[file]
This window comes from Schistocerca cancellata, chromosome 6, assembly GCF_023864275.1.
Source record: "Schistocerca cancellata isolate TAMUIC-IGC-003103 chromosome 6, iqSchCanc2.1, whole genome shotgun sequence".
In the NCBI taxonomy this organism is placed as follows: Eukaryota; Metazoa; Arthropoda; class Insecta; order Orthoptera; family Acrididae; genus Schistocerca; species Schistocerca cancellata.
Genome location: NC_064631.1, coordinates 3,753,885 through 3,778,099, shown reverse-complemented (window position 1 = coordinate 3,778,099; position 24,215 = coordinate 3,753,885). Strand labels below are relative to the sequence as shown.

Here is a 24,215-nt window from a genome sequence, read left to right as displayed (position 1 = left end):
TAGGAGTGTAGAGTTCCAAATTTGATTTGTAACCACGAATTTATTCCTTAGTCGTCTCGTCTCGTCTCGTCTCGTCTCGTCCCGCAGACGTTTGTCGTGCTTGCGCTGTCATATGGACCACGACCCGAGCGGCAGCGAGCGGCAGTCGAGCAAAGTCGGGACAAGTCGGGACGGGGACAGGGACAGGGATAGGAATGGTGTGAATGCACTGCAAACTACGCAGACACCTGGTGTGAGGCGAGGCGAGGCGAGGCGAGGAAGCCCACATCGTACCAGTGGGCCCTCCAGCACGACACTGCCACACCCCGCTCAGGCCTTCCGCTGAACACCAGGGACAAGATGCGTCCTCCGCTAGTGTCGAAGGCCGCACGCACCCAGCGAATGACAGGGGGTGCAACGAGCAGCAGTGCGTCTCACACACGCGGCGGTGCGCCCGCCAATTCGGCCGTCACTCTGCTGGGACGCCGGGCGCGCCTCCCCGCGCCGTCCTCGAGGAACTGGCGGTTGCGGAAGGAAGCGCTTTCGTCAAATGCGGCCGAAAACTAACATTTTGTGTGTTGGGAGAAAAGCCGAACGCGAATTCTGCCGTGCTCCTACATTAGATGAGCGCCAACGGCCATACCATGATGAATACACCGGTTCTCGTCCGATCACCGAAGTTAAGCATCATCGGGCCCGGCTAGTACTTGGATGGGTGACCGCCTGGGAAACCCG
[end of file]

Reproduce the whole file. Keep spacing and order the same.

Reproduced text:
This window comes from Schistocerca cancellata, chromosome 6, assembly GCF_023864275.1.
Source record: "Schistocerca cancellata isolate TAMUIC-IGC-003103 chromosome 6, iqSchCanc2.1, whole genome shotgun sequence".
In the NCBI taxonomy this organism is placed as follows: Eukaryota; Metazoa; Arthropoda; class Insecta; order Orthoptera; family Acrididae; genus Schistocerca; species Schistocerca cancellata.
Genome location: NC_064631.1, coordinates 3,753,885 through 3,778,099, shown reverse-complemented (window position 1 = coordinate 3,778,099; position 24,215 = coordinate 3,753,885). Strand labels below are relative to the sequence as shown.

Here is a 24,215-nt window from a genome sequence, read left to right as displayed (position 1 = left end):
TAGGAGTGTAGAGTTCCAAATTTGATTTGTAACCACGAATTTATTCCTTAGTCGTCTCGTCTCGTCTCGTCTCGTCTCGTCCCGCAGACGTTTGTCGTGCTTGCGCTGTCATATGGACCACGACCCGAGCGGCAGCGAGCGGCAGTCGAGCAAAGTCGGGACAAGTCGGGACGGGGACAGGGACAGGGATAGGAATGGTGTGAATGCACTGCAAACTACGCAGACACCTGGTGTGAGGCGAGGCGAGGCGAGGCGAGGAAGCCCACATCGTACCAGTGGGCCCTCCAGCACGACACTGCCACACCCCGCTCAGGCCTTCCGCTGAACACCAGGGACAAGATGCGTCCTCCGCTAGTGTCGAAGGCCGCACGCACCCAGCGAATGACAGGGGGTGCAACGAGCAGCAGTGCGTCTCACACACGCGGCGGTGCGCCCGCCAATTCGGCCGTCACTCTGCTGGGACGCCGGGCGCGCCTCCCCGCGCCGTCCTCGAGGAACTGGCGGTTGCGGAAGGAAGCGCTTTCGTCAAATGCGGCCGAAAACTAACATTTTGTGTGTTGGGAGAAAAGCCGAACGCGAATTCTGCCGTGCTCCTACATTAGATGAGCGCCAACGGCCATACCATGATGAATACACCGGTTCTCGTCCGATCACCGAAGTTAAGCATCATCGGGCCCGGCTAGTACTTGGATGGGTGACCGCCTGGGAAACCCG